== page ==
- slide 1 of 4
The Chinese dragon fish (Scleropages formosus), also called the Asian arowana and Asian bonytongue, is virtually unknown in the West, but it is beloved in Far Eastern cultures. With shining metallic scales, flowing wing-like pectoral fins, and a long flexible body, this freshwater fish bears a striking resemblance to the iconic Chinese dragon. Prized in Asia as aquarium specimens, Asian arowanas are also notable for being endangered, listed on CITES Appendix I. The geological record shows them to be living fossils, virtually unchanged since they appeared about 140 million years ago, during the heydey of the dinosaurs.
At right: Gold crossback arowana.
- slide 2 of 4
Asian Arowana Types
An adult Asian arowana grows to a length of about three feet. Their pectoral fins are large and elongated, spreading out like wings. The mouth gapes wide, allowing the animal to swallow large prey, and the scales are very large, up to about an inch in diameter. The body is elongated and muscular, making this fish a powerful jumper.
Asian arowanas are scattered among the mainland and tropical archipelago of the Southeast Asia, including Vietnam, Thailand, Malaysia, and Indonesia. They are obligate freshwater fish that cannot travel between islands, so the populations on each island and the mainland population are isolated from each other. Each of these populations has a unique appearance:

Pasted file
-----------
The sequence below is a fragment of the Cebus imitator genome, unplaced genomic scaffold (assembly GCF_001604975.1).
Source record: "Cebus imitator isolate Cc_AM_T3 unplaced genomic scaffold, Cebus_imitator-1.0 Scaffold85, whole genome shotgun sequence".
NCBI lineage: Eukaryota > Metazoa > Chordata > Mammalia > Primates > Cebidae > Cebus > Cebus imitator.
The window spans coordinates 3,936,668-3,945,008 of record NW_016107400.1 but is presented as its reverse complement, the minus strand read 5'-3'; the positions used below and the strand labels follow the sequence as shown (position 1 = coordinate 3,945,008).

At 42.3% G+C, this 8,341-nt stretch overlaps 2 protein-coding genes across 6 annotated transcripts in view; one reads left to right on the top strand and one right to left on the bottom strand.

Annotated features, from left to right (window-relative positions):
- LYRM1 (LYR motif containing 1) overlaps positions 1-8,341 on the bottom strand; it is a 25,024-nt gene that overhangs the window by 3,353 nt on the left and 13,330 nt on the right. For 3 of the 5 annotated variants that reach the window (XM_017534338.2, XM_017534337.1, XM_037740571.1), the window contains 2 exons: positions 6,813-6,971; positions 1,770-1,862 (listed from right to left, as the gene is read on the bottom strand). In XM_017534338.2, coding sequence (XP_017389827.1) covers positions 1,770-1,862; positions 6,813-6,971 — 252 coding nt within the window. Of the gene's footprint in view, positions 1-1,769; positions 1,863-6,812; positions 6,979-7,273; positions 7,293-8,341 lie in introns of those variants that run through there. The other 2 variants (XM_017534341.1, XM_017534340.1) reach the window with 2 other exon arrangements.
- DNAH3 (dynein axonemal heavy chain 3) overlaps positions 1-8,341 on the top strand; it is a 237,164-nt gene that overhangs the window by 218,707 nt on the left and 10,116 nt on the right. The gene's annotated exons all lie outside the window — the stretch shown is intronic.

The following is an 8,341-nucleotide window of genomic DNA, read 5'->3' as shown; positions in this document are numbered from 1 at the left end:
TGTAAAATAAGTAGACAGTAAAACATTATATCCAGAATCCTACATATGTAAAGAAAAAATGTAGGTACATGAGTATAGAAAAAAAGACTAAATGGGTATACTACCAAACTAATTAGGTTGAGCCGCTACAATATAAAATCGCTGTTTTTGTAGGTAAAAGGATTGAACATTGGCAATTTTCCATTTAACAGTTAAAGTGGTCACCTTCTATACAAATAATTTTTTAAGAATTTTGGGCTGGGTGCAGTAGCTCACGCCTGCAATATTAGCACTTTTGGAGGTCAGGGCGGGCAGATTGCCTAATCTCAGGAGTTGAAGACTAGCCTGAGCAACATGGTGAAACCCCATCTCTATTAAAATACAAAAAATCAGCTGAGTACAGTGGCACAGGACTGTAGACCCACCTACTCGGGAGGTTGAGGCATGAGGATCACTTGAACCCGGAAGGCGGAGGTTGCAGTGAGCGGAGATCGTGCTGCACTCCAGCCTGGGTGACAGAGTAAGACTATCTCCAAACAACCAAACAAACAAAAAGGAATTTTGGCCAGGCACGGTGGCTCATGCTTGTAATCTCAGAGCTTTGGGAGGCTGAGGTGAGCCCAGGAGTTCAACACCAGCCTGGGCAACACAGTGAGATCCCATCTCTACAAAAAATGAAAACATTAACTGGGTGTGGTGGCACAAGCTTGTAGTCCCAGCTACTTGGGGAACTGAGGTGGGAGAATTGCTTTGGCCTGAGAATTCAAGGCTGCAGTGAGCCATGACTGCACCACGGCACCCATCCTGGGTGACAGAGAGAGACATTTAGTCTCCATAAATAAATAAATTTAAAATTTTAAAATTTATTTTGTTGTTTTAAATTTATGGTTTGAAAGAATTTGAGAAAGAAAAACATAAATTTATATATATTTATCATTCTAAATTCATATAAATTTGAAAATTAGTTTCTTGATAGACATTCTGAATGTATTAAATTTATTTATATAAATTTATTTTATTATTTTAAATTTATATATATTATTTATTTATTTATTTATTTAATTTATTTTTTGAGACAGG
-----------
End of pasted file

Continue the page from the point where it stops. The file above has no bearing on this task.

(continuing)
- The super red arowana has bright red metallic scales on its sides, red fins, and a red tail, but is dark brown as seen from above.
- The red-tailed golden (RTG) arowana has brilliant gold metallic scales on its sides, red fins, and a red tail, but is dark from above like the super red arowana.
- The golden crossback arowana has gold metallic scales and a striking bright metallic gold pattern on its back, which is created by the golden color on the scale edges.
Other strains include the silver Asian arowana and green arowana.
Above left: Super red arowana.
- slide 3 of 4
Asian arowanas are protected by the CITES treaty's most restrictive controls on international trade. In the U.S., ownership of one of these fish is completely prohibited under the Endangered Species Act (except for public zoos and aquariums, which can obtain permits). The primary threat is habitat loss in its native rainforest blackwater river home, complicated by the fact that there are numerous distinct, isolated populations in a number of countries. A second major factor affecting conservation is illegal collection for the aquarium trade. Considered lucky and good feng shui in East Asian cultures, a single red or gold crossback arowana can command thousands of U.S. dollars.
CITES has authorized a small number of fish farms in Southeast Asia to breed Asian arowanas for the pet trade. Each captive-bred fish sold is documented by a certificate and implanted with an RFID microchip. Captive breeding has caused a new conservation concern: hybridization between strains, which some researchers consider to be entirely separate species. Hybrids do not match any wild population and are unsuitable for reintroduction into their native habitat.
- slide 4 of 4
Photos by amrn86 on Flickr. (CC) Some rights reserved.